Science Diary: Red-cockaded – Overview

music; ambience Red-cockaded Woodpecker

In Georgia’s Okefenokee National Wildlife Refuge, Long Leaf Pine trees provide the perfect home for endangered Red-cockaded Woodpeckers. Welcome to Pulse of the Planet’s Science Diaries, a glimpse of the world of science from the inside. Wildlife biologist Dean Easton.

DE: “The Red-cockaded woodpecker is an endangered species throughout its range, which is the southeastern United States. Populations have been on the increase, and that’s mainly due to management that government agencies, state agencies, and even private groups have been doing for this species for the last 20 or so years. In areas like this, where the pines are large enough, they can create cavities and usually use them for five, seven, ten years. We have 38 active clusters, or actually family groups of woodpeckers here dispersed on both the perimeter of the refuge and also out on the wilderness islands. “

And while 38 pairs may not seem like much, there’s a reason for the low numbers.

DE: “The problem that we have here at Okefenokee is that the habitat that we have is fragmented, this area here that we’re in now, it’s about 11- or 1200 acres. And between here and the next suitable block of habitat, may be several miles here. What this species likes ideally is to have a contiguous block of habitat of 50,000 acres, so that the birds, when they do disperse, they can find others of their species, and a mate, and settle down. With fragmentation of the habitat, it’s almost a barrier in some cases to dispersal of this species.”

Please visit our website at pulseplanet.com. Pulse of the Planet’s Science Diaries are made possible by the National Science Foundation.

Science Diary: Red-cockaded - Overview

Okefenokee National Wildlife Refuge is a 1200-acre oasis for small groups of Red-cockaded woodpeckers.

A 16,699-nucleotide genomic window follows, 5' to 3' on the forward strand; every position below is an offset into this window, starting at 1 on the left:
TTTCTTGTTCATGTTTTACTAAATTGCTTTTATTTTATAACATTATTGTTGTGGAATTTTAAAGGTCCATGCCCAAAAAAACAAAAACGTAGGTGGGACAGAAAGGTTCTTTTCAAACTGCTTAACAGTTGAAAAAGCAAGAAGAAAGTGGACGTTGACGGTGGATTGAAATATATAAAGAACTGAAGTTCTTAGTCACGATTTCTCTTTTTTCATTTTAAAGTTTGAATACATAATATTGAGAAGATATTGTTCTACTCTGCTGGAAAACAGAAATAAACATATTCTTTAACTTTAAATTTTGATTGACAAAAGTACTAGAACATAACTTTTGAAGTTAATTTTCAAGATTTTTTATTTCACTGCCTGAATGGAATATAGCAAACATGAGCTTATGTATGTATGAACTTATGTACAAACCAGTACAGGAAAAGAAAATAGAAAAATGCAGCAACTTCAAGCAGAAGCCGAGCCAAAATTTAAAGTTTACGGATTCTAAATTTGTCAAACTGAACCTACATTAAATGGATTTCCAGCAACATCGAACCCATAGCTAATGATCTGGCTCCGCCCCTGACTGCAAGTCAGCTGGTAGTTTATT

Air Date:06/16/2011
Scientist:
Transcript:

music; ambience Red-cockaded Woodpecker

In Georgia's Okefenokee National Wildlife Refuge, Long Leaf Pine trees provide the perfect home for endangered Red-cockaded Woodpeckers. Welcome to Pulse of the Planet's Science Diaries, a glimpse of the world of science from the inside. Wildlife biologist Dean Easton.

DE: "The Red-cockaded woodpecker is an endangered species throughout its range, which is the southeastern United States. Populations have been on the increase, and that's mainly due to management that government agencies, state agencies, and even private groups have been doing for this species for the last 20 or so years. In areas like this, where the pines are large enough, they can create cavities and usually use them for five, seven, ten years. We have 38 active clusters, or actually family groups of woodpeckers here dispersed on both the perimeter of the refuge and also out on the wilderness islands. "

And while 38 pairs may not seem like much, there's a reason for the low numbers.

DE: "The problem that we have here at Okefenokee is that the habitat that we have is fragmented, this area here that we're in now, it's about 11- or 1200 acres. And between here and the next suitable block of habitat, may be several miles here. What this species likes ideally is to have a contiguous block of habitat of 50,000 acres, so that the birds, when they do disperse, they can find others of their species, and a mate, and settle down. With fragmentation of the habitat, it's almost a barrier in some cases to dispersal of this species."

Please visit our website at pulseplanet.com. Pulse of the Planet's Science Diaries are made possible by the National Science Foundation.